Note: Open up this map to take a look at the locations mentioned above!

View Things to do in Williamsburg in a larger map

Thursday, March 8, 2012


See our first wedding post here

Williamsburg is a tourist town.  There is about every chain restaurant to satisfy one’s imagination on Richmond Road.  Duke of Gloucester Street in Colonial Williamsburg contains a number of Taverns (and other nice restaurants), which would be considered fine dining for the area.  The following are local places that we would recommend for a casual bite to eat.

The Green Leafe Cafe: The Leafe has the best beer selection in town.  It is located around the corner from the Hospitality House.  The menu is mostly Pub Grub/American Food. 765 Scotland Street, Williamsburg, VA

Paul’s Deli: The deli is next door to the Green Leafe.  The menu is mostly delicious greasy sandwiches and other assorted Pub Grub.  765 Scotland Street, Williamsburg, VA

The Cheese Shop: The Cheese Shop is located on Duke of Gloucester Street as one enters Colonial Williamsburg.  They specialize in southern style deli sandwiches on good bread.  410 West Duke of Gloucester Street Williamsburg, VA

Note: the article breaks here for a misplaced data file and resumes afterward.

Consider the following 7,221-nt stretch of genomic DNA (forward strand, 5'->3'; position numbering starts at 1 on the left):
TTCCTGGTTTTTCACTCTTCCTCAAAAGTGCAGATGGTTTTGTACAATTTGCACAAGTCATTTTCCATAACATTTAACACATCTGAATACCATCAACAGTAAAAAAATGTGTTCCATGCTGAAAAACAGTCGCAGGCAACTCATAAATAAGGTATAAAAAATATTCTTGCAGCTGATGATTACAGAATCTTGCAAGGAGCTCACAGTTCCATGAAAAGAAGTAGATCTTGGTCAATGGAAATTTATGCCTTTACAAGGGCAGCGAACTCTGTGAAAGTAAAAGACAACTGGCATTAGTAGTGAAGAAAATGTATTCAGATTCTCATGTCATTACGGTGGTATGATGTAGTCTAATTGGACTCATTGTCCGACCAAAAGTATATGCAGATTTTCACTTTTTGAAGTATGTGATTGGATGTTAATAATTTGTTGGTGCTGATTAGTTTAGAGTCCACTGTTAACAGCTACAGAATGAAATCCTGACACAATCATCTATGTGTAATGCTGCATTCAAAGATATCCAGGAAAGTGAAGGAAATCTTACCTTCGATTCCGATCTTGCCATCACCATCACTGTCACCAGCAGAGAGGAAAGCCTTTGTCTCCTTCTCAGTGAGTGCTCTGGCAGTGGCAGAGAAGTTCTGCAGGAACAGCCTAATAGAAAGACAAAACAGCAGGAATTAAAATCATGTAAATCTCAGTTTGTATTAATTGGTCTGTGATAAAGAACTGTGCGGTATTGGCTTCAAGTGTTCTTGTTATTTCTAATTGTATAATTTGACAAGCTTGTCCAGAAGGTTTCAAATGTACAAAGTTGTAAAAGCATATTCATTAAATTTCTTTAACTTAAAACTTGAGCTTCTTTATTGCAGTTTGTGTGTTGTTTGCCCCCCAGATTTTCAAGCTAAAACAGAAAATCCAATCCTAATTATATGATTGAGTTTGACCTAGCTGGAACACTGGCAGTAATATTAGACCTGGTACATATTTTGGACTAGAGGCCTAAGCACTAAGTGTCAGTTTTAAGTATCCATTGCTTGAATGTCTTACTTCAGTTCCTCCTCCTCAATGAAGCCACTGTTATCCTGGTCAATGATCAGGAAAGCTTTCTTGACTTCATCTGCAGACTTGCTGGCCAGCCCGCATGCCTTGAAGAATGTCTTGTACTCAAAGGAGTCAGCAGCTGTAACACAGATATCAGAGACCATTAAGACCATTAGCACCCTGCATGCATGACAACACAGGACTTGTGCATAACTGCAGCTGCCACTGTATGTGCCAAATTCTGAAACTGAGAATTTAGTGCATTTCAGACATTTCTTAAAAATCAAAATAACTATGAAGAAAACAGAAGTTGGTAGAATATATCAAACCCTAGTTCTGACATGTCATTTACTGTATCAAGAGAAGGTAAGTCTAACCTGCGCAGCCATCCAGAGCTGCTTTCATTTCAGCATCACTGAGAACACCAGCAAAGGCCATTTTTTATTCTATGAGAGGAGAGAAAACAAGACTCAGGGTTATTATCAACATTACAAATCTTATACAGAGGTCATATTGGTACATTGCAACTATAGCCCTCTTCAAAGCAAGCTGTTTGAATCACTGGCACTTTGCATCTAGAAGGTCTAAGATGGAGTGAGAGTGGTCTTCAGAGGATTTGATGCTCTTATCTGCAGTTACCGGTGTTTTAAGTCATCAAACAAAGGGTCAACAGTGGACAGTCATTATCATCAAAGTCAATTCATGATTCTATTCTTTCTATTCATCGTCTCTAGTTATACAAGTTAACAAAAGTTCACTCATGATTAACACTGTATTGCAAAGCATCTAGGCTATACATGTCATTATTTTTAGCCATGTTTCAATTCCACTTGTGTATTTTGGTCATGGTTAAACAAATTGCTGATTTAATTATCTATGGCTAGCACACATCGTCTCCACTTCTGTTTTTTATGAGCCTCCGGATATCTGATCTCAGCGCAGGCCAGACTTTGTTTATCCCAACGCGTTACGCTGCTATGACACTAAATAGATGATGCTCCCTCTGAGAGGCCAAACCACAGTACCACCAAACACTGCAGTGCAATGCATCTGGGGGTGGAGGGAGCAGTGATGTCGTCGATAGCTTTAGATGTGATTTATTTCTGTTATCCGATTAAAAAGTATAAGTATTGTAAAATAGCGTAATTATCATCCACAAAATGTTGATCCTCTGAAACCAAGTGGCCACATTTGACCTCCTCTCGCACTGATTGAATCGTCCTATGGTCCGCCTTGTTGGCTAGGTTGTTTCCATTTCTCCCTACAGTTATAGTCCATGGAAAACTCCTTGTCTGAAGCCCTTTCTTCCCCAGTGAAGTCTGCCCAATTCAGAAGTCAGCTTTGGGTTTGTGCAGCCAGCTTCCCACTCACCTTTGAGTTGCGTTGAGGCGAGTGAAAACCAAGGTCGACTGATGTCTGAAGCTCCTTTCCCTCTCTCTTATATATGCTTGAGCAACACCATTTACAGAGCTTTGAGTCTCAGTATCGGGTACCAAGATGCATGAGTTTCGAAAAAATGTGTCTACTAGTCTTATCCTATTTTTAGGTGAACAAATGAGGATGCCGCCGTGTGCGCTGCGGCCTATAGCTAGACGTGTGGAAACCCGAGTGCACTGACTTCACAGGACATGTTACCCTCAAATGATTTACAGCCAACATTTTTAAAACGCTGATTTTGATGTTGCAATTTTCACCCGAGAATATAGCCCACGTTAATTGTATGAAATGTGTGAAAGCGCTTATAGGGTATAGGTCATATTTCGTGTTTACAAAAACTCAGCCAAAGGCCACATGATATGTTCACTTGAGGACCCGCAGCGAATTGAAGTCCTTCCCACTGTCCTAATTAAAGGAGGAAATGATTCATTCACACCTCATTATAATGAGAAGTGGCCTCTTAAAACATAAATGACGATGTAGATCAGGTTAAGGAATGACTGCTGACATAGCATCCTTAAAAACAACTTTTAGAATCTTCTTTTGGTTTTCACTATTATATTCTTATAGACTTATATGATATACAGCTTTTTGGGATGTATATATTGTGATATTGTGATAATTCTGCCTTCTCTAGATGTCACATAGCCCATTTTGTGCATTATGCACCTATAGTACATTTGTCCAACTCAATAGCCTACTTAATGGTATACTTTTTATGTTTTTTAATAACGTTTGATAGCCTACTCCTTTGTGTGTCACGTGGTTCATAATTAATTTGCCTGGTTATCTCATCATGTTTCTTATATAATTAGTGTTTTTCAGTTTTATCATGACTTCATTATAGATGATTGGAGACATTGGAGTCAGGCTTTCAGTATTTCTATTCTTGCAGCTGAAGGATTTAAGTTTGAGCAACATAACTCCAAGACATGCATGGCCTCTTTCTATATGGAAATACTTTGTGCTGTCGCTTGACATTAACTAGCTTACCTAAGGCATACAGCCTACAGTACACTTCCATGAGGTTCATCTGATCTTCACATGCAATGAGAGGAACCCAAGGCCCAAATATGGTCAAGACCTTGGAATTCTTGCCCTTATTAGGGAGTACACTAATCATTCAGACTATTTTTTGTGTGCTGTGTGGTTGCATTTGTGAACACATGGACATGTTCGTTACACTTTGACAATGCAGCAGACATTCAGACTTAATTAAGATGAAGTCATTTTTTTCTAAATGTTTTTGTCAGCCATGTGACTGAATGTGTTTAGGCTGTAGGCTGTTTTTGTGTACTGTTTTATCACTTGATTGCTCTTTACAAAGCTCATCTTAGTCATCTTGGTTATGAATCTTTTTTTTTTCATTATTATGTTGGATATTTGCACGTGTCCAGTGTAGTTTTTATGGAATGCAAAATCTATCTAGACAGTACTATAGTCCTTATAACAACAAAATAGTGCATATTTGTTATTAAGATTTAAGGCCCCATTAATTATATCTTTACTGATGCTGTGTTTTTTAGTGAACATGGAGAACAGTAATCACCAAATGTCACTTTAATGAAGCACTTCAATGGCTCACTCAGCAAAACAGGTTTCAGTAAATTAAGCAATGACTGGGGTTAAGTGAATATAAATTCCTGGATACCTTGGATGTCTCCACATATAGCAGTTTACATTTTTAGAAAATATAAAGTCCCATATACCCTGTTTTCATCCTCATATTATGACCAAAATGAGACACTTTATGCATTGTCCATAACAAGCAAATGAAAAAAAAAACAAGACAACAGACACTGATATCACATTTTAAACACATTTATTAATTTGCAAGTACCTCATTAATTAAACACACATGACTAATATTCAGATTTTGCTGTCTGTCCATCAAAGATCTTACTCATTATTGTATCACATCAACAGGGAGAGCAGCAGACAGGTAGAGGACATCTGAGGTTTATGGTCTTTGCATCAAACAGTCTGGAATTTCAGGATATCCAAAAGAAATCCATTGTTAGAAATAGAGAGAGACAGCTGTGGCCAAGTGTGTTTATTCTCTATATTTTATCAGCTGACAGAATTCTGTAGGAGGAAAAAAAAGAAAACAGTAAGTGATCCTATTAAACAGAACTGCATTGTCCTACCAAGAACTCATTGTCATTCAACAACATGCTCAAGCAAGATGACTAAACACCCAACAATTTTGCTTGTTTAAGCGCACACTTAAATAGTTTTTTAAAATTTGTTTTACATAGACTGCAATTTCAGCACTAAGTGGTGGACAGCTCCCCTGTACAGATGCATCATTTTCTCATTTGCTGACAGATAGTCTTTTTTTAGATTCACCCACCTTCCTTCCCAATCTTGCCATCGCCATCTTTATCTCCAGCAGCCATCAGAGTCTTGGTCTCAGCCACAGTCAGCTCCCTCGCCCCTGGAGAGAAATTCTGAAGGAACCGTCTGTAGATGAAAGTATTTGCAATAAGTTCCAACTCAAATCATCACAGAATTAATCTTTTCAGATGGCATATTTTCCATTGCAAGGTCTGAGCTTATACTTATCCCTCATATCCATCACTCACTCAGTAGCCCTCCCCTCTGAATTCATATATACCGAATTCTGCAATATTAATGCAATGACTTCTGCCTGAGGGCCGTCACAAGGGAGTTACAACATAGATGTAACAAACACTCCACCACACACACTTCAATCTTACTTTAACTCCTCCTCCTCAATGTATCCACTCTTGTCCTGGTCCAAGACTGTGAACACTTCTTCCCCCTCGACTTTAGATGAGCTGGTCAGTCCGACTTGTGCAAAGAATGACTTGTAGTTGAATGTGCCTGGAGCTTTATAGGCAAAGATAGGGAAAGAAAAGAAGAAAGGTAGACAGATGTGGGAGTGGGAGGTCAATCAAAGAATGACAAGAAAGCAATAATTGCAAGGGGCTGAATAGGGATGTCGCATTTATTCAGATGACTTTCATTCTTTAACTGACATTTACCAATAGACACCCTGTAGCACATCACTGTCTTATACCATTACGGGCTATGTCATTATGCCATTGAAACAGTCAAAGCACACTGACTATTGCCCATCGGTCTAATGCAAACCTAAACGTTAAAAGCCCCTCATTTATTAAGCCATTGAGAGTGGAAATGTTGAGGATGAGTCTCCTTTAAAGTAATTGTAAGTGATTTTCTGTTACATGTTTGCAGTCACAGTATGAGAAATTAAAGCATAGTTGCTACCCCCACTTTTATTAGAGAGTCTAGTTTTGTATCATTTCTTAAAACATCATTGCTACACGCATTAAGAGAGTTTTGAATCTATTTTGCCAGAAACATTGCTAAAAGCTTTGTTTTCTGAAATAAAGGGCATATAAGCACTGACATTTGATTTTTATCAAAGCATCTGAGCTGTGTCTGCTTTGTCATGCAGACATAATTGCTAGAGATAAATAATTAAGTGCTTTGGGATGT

Aromas: The cozy coffee shop and cafĂ© is has a variety of salad and sandwich choices.  It is close to Colonial Williamsburg. 431 Prince George Street Williamsburg, VA

Retro’s: The restaurant offers the experience of a 50’s style burger joint.  The food is good and it is family friendly.  The location is near Colonial Williamsburg. 435 Prince George St Williamsburg, VA

Sal’s By Victor: Great Italian food is not what one would expect to find in Williamsburg.  Sal’s By Victor is a run-of-the-mill Italian restaurant that is family friendly.  The menu has a variety of choices at fairly reasonable prices.  1242 Richmond Road Williamsburg, VA

Tuesday, March 6, 2012


See our first wedding post here

St. Bede Chapel is located at 10 Harrison Avenue, Williamsburg, VA.  The Reception will be at the William and Mary Alumni House located at 500 Richmond Road, Williamsburg, VA.  The two building are next door to each other.